The Beach Boys – Sunflower

sunflowerYeah, I shelled out for The Smile Sessions (2011). And I rate it as highly as I do the 2004 version. Here’s the rub: Like Sgt. Pepper, that other beast from the summer of love, Smile (1966-67) is a bit precious. It works, in part, because it’s unfinished. The roughness fascinates.

In his quest to best himself and his musical rivals, Brian Wilson (the brains behind the Beach Boys) sabotaged Smile, abdicating power to the rest of the band. Previously, Brian had run a tight ship. Singing about cars, surf and sun, he had excelled at a certain kind of pop; his crackerjack melodies had offset the cuteness of the barbershop vocal. Even remastered, the Smile worktape is a slightly embarrassing, self-conscious stab at artistic worth; at wresting a symphonic song cycle from studio noodling.

I’m a fan. The project deserves its cult, non-completion the best thing that could have happened to it. Still, for all its grandeur and the tongue-in-cheek, you can’t dance to Smile, much less relate to it1. The cohesive Pet Sounds model (1966) is proof that, with the right amount of focus, angst and creative resistance, Brian could have made a slew of great “adult” albums. Until now, Smile lacked the support it needed — from Capitol, from the other Beach Boys, and from nearly everyone else in Brian’s life, Brian included.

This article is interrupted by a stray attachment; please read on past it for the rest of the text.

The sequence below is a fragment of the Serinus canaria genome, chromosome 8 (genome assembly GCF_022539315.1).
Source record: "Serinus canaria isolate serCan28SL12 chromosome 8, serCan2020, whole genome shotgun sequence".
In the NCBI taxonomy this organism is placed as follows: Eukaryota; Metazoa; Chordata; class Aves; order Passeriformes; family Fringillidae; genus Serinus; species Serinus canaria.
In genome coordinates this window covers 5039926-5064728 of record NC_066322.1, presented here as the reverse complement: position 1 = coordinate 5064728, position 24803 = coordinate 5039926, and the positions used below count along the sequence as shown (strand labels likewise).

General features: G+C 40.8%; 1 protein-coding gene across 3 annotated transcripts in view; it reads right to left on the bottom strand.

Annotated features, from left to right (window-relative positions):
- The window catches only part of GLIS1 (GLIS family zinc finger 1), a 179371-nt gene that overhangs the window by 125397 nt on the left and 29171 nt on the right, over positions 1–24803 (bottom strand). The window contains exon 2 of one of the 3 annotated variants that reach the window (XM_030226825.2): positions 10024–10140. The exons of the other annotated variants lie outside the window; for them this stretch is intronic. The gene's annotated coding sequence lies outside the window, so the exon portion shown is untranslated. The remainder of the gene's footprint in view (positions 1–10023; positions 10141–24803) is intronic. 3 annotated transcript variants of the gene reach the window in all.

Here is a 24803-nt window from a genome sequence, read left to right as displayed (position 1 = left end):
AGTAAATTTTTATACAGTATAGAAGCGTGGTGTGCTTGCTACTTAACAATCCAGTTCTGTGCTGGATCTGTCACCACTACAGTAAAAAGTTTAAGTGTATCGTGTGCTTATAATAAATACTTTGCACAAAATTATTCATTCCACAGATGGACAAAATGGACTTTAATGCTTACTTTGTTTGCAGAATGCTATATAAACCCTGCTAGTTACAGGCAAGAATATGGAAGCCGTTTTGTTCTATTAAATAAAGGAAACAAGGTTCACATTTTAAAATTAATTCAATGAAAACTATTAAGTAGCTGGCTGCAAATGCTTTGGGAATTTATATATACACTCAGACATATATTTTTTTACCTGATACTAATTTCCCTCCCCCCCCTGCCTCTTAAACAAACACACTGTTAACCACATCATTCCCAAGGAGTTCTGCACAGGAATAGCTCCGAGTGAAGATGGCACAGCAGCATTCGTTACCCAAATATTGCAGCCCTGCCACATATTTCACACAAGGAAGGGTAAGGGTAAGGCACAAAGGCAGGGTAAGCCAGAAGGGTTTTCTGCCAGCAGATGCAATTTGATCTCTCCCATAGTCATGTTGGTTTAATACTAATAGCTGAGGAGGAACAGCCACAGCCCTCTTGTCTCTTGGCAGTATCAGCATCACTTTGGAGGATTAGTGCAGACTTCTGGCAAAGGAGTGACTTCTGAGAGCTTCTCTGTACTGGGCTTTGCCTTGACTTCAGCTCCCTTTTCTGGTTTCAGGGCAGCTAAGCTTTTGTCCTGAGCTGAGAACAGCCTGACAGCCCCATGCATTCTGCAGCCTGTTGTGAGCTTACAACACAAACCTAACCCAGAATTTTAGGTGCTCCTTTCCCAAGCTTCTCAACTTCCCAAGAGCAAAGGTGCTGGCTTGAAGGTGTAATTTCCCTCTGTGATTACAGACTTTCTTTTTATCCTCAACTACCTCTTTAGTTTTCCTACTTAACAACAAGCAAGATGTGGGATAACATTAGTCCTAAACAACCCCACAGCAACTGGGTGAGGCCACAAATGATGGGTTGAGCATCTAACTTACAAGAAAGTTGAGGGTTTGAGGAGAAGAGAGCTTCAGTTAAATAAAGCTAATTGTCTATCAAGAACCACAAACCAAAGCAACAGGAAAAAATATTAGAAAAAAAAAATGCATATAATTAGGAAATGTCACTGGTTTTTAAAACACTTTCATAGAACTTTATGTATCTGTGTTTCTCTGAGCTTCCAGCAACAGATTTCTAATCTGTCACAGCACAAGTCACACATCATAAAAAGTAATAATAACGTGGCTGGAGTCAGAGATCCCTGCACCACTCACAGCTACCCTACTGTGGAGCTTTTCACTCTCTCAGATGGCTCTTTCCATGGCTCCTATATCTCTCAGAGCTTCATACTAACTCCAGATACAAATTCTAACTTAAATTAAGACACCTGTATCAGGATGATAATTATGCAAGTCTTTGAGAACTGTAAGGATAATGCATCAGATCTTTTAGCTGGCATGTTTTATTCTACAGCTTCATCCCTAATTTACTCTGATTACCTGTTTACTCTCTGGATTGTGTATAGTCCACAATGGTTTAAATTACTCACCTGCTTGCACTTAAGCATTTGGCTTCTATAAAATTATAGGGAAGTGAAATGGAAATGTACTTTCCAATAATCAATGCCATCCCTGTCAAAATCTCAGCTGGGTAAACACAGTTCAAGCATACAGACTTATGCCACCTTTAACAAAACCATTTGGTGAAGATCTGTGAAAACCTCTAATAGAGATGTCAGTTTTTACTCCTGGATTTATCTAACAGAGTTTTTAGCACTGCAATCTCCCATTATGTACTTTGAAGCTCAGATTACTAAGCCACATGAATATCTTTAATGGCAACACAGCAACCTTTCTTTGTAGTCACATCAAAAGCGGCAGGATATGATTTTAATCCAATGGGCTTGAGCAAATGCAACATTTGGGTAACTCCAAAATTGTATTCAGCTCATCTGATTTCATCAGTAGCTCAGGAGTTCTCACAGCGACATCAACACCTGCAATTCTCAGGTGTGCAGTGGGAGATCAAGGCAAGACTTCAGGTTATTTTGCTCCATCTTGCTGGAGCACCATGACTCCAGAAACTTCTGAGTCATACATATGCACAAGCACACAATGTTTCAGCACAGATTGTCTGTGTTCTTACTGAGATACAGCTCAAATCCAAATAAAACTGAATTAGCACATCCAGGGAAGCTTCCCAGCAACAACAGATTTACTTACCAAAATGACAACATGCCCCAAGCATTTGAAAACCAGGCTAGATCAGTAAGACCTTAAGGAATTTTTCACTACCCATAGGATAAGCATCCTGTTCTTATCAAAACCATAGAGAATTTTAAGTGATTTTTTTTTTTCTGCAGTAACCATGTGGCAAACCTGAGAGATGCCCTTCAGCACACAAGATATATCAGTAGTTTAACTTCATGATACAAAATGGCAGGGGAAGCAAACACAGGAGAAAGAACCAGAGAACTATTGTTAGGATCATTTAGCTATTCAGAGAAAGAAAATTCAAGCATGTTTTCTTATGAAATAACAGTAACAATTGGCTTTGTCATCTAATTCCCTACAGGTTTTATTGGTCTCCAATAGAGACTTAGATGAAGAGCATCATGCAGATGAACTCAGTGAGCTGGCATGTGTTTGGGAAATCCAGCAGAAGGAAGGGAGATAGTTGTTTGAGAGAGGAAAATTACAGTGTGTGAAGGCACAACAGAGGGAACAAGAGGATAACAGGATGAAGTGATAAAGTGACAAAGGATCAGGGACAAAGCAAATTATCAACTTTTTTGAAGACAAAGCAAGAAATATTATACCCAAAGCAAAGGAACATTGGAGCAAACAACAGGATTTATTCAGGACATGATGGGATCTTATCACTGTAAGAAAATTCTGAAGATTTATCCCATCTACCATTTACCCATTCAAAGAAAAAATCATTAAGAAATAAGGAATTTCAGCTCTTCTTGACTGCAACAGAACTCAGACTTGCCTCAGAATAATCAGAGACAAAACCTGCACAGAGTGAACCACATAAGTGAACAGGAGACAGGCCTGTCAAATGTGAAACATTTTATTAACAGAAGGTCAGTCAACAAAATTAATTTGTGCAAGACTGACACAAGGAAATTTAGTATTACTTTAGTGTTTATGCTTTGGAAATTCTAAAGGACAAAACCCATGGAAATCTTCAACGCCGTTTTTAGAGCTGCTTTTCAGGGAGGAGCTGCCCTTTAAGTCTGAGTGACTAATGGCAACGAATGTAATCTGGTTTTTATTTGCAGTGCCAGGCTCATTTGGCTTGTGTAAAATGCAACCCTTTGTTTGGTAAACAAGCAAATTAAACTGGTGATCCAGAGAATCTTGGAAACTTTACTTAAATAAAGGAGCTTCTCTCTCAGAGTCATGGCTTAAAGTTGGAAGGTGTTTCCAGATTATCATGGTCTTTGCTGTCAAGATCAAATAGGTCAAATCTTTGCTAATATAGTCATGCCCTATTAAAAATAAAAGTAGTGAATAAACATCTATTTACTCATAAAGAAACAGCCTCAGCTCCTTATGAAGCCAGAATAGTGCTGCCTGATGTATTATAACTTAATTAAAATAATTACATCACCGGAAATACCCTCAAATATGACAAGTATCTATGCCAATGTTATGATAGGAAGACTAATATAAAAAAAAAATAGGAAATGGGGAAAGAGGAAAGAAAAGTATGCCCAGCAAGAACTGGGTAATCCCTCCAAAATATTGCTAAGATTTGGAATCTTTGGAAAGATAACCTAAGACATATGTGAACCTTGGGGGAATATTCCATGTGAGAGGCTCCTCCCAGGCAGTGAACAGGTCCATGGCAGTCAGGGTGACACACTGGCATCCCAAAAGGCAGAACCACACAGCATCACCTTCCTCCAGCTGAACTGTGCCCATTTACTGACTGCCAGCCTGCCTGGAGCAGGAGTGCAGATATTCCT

Skip ahead four years, and you have Sunflower, a tight, light advance on their pre-artiste period — a group effort, through and through — homegrown and grown up. With self-assured brevity, songs pace subjects like the love of music, nature and sex, and the difficulties of marriage and commitment. The sound is soulful, sharp, not at all fussed. It funs the Pet Sounds ache. Consequently, Sunflower is the best Beach Boys LP since 1966. Smile was always a dead end.

1If Brian’s goal was to make beautiful music that makes you smile, he succeeded on the basis of the fragments we have.

Rating: A

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